Several reports in the past few weeks did regrettably try very hard to ignore or silence the fact that some of the most eminent names in academia in the United States and in India were calling on the SAFG and their supporters to reconsider their zealous assumptions. Even if some reports like those in the New York Times and Times of India did note that there were now scholarly supporters on both sides of the debate, the tone in others was still extremely condescending and inaccurate (with the caste debate for instance being portrayed as an issue about the “comfortableness of Hindus” vis-a-vis hard facts and scholarship when it was actually very much a debate among and within the scholarly community about how best to talk about caste and other issues).

The bigger picture is this. In 2005, when the California textbooks issue first captured media attention, it was largely a Hindu American community effort led by parents and activists, and perhaps no more than two scholars weighing in on their side. In 2015, there were over 50 professional scholars and faculty publicly expressing their disagreement with the old scholarly guard, which it seems, has now outsourced its defense to a group of community activists some of whom even compared scholars disagreeing with SAFG (which included B. B. Lal, Diana Eck, Jeffery Long, Ramdas Lamb, Barbara McGraw, Ravi Korisettar, Ruth Vanita, and several dozen others) to “tobacco industry scientists who say smoking isn’t bad for you” at the Sacramento hearing on May 19.  That is the level of cynicism which seems to be proving necessary in some circles in order to defend a failing academic paradigm. 

The second point on which reportage on this issue could have been much better is simply in terms of diligence and precision. The seepage of a certain kind of academic activist culture into journalism under the shelter of the set assumptions and myths that seem to make up the South Asia paradigm was also in evidence over the past few weeks. Self-righteous rants upon being confronted by facts contrary to one’s expectations about the world, are not the hallmark of mature journalism. It was telling that there were very few reports that actually cited or linked to the key documents in the whole process, such as the CHSSP edit summary of March, or the letters submitted by some of the faculty groups involved. Of course, it is also telling that the standards on academic debate plummeted too in the six months from the time the first SAFG letter was submitted to the IQC, with its members resorting to name-calling and evasion in their latest letters rather than actually responding to the criticisms of their positions.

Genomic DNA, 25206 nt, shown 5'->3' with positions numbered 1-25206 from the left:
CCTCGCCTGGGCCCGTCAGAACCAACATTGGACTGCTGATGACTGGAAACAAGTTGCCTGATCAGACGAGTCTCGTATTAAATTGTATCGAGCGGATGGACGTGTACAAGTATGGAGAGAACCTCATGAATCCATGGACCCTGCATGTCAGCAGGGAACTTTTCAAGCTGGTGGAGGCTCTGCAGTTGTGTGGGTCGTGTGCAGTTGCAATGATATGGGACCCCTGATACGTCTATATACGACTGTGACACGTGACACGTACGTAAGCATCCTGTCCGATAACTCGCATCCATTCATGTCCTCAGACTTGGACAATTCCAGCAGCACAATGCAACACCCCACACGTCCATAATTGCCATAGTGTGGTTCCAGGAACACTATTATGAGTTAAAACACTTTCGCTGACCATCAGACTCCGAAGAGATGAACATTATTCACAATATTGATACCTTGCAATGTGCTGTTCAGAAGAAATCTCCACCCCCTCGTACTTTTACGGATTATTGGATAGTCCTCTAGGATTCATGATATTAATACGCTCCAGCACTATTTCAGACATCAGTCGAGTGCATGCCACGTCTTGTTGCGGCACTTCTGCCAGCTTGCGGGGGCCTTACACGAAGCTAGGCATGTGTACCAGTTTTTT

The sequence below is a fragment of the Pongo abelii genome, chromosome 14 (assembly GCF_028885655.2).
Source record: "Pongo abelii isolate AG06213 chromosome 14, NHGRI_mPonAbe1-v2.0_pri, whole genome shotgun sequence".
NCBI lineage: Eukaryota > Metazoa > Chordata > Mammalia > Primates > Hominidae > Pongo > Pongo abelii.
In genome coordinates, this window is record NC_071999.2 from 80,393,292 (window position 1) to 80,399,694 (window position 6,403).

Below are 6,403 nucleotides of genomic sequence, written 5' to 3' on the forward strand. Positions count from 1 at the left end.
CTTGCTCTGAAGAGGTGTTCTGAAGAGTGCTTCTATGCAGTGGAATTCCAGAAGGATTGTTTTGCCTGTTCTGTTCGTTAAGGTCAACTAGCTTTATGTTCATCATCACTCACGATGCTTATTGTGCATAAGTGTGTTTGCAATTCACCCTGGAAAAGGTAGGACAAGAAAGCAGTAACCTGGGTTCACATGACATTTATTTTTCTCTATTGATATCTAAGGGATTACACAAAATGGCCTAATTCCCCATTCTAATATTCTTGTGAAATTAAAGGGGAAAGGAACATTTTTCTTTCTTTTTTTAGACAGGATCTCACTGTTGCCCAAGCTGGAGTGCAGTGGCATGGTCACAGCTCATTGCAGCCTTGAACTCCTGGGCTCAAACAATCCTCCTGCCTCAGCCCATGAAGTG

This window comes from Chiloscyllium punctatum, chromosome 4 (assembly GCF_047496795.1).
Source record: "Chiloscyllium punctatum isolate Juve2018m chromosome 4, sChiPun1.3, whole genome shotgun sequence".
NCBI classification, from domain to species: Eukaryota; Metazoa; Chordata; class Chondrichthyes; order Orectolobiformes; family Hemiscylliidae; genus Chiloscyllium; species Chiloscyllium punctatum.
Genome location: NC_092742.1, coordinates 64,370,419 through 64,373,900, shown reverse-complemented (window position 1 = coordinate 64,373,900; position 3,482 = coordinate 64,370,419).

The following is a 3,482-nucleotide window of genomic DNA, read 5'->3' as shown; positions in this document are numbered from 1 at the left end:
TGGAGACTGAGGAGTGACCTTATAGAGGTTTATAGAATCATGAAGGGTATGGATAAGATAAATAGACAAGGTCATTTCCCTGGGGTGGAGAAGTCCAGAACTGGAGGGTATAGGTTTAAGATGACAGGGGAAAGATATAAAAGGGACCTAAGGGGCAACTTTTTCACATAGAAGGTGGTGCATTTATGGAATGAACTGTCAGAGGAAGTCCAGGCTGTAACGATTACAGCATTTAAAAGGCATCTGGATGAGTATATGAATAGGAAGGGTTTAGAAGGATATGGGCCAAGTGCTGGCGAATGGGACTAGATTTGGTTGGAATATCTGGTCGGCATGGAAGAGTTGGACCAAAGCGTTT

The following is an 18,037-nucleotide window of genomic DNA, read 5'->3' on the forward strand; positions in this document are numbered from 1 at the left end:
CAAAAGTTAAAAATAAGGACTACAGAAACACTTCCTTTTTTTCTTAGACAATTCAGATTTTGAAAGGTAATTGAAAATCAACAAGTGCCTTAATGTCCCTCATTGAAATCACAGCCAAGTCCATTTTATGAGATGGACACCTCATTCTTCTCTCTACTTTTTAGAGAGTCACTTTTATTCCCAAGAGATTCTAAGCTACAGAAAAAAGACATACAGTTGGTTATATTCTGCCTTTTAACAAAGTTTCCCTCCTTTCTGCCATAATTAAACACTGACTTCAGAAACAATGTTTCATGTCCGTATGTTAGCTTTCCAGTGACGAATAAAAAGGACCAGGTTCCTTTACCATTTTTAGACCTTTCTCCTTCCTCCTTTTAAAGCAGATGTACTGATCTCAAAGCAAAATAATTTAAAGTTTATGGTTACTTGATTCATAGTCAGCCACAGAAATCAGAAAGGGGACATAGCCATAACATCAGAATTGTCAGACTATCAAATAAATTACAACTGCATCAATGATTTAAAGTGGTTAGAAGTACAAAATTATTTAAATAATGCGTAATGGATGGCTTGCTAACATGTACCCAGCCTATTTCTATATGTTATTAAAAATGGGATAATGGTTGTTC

The California textbooks issue is clearly about much more than a school book issue, but has somehow become the point of action where reigning paradigms are being challenged in academia, and it would be appropriate for serious reportage to recognize that as well in the future. 


Vamsee Juluri  is Professor of Media Studies, University of San Francisco, and author of  Becoming a Global Audience: Longing and Belonging in Indian Music Television (Peter Lang),Rearming Hinduism: Nature, Hinduphobia and the Return of Indian Intelligence (Westland, 2015) and The Guru Within (Westland, forthcoming).